Problematising popular music history in the context of heritage and memory

Authored by: Bruce Johnson

The Routledge Companion to Popular Music History and Heritage

Print publication date:  May  2018
Online publication date:  May  2018

Print ISBN: 9781138237636
eBook ISBN: 9781315299310
Adobe ISBN:

10.4324/9781315299310-2

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Abstract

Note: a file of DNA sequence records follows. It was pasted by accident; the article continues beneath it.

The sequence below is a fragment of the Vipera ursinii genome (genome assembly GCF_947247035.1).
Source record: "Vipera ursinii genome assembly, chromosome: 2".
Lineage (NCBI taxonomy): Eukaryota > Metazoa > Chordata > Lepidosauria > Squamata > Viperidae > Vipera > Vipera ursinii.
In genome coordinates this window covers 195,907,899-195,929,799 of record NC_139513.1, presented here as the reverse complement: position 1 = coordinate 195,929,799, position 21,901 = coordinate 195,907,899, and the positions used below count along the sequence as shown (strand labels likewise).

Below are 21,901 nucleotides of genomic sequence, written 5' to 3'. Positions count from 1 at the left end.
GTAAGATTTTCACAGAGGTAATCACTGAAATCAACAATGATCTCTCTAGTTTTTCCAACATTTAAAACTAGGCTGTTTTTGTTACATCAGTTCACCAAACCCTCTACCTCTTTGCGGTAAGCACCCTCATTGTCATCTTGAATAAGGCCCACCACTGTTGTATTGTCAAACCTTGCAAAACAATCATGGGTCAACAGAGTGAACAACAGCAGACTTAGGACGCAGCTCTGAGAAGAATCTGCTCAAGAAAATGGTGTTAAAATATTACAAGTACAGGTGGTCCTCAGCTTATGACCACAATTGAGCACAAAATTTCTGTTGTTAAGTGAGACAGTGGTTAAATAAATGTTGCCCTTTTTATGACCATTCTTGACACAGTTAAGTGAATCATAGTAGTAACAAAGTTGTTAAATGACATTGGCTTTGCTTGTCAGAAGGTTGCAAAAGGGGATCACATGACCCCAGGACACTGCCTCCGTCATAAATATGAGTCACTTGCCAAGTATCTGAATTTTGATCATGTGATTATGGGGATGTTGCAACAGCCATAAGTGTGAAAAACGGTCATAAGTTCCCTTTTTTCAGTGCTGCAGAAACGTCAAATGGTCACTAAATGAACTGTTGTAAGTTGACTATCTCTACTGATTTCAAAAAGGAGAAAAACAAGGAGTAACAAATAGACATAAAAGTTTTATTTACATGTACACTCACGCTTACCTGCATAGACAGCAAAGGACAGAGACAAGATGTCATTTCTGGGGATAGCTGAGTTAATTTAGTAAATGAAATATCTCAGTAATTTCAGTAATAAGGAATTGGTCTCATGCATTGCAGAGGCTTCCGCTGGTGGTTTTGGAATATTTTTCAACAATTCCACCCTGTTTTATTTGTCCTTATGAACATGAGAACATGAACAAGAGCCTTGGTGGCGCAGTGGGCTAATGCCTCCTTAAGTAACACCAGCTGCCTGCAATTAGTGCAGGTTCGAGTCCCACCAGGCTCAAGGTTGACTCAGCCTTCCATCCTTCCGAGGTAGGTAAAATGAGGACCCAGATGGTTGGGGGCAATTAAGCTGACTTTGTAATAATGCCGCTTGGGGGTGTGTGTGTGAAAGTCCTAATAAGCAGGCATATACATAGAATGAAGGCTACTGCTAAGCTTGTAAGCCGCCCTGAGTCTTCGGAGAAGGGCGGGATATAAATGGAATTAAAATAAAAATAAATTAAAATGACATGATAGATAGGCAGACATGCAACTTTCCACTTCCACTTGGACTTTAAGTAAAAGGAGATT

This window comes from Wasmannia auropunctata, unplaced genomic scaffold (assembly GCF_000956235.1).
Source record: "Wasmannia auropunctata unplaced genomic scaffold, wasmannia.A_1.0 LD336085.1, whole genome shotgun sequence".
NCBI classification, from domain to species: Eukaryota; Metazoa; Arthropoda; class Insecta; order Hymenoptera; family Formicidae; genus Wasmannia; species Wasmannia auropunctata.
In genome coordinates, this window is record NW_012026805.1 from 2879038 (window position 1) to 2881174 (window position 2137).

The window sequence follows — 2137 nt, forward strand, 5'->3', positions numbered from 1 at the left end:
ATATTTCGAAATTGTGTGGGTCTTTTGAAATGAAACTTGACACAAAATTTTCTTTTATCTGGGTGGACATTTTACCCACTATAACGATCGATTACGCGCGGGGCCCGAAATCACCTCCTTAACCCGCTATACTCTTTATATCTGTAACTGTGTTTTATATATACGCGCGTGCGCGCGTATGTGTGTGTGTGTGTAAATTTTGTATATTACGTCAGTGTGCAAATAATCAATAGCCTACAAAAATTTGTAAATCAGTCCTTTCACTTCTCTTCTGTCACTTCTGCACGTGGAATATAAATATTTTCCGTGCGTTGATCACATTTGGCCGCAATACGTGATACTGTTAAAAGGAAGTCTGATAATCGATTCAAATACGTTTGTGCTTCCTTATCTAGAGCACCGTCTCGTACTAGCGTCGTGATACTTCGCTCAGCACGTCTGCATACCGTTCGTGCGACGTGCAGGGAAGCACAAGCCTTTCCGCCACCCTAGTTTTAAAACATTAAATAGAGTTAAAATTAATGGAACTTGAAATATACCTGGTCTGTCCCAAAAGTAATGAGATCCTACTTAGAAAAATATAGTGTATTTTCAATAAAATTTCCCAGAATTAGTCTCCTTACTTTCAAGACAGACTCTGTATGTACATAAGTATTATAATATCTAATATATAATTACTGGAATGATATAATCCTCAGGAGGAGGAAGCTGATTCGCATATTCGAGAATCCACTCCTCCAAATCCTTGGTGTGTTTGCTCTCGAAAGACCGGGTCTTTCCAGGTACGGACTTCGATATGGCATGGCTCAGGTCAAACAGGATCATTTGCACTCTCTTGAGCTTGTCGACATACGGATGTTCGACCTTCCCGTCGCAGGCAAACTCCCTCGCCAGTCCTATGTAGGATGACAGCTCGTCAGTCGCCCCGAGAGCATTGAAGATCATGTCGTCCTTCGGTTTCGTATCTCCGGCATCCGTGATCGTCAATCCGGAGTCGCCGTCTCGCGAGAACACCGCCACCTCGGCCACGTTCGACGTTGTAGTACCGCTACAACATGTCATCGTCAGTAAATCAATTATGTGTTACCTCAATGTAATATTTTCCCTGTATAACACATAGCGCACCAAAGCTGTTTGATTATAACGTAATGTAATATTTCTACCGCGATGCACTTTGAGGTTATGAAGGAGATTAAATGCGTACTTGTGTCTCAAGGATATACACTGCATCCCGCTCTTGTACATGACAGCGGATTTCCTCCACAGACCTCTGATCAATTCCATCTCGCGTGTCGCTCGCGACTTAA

Research gathered under the explicit rubric of popular music, memory and cultural heritage is broadening the horizons of popular music studies. The prevailing understanding of ‘popular music’ sees modern technological mediations for a mass market as constitutive. This model tends to occlude most of the world’s live everyday music-making, which is central to the formation of cultural heritage, and it also generally limits historical perspective to the late twentieth century. It severs the meaning of ‘popular’ from pre-twentieth century understandings of the term and which are still current among many contemporary scholars. The identification of popular music with transnational commercialisation also tends to homogenise music practices, and fails to recognise the problems raised by the dynamics and pre-twentieth century history of the high/low culture divide. Studying popular music in relation to concepts of memory and heritage has pushed against the envelope of the present to deepen historical and geo-cultural perspective, bringing more attention to bear on neglected popular cultural forms and practices. Enlarging the understanding of popular music beyond modern mass mediations also discloses links with supposedly remote disciplines, for example by restoring a stronger sense of the role of the body in music and music cognition.

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